LIKE FATHER, LIKE SON: BRANDWEEK's Terry Lefton reports
that both Peyton Manning and his father, Archie, were signed
last week by adidas. The company "will pump up" the
family's Manning Passing Academy camps as part of the deal.
Lefton adds that adidas has also signed "a quartet" of Bucs
players, the first NFL team it will provide with uniforms
and sideline wear....Kordell Stewart has signed a two-year,
"low six-figure" deal for Midway's "NFL Blitz" video game.
Stewart will appear in spots for Midway, part of a $5.5M
marketing push behind the fall launch of Blitz....CA-based
Management Plus is now representing Oscar de La Hoya for
marketing deals (Terry Lefton, BRANDWEEK, 5/11 issue).
NOTES: The Boston Lager billboard on the outfield wall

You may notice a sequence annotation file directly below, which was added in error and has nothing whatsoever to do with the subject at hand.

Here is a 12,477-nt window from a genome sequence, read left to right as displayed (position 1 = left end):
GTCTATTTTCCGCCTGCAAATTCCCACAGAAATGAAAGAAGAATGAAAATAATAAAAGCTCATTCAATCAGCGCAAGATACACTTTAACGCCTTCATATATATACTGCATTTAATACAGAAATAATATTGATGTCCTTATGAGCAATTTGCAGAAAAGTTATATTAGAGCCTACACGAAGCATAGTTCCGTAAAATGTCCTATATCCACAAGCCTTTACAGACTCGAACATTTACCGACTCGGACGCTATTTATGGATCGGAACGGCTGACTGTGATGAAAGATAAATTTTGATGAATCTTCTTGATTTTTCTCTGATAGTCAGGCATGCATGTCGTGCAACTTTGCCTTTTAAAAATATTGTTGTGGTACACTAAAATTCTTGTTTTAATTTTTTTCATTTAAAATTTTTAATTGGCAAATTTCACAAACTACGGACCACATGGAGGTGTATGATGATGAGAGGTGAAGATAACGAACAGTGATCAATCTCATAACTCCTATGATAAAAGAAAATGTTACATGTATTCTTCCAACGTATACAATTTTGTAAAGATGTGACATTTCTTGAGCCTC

of a little league facility in Newton, MA, which has been up
for five years, "will now stay down for good." The sign was
removed from the field last week due to parental protest
(ADWEEK, 5/11 issue)....MLBP announced that CO-based Zephyr
Graf-X has joined the Minor League licensing program to
produce fitted adjustable replica and non-replica caps for
158 Minor League teams. The deal runs from '98-2000 (MLBP).
....Columbia Sportswear opened its first retail store in
Nagoya, Japan. The 1,152-square-foot shop opened March 14
(Columbia)....Hibbett Sporting Goods opened 15 new stores in
the first quarter of '98 -- with initial stores in TX and IN
-- bringing its total to 135 stores in 16 states (Hibbett).
The new Reebok ad campaign "looks like something out of
Cecil B. DeMille," according to Chris Reidy of the BOSTON
GLOBE. Partly filmed at an abandoned Soviet army base in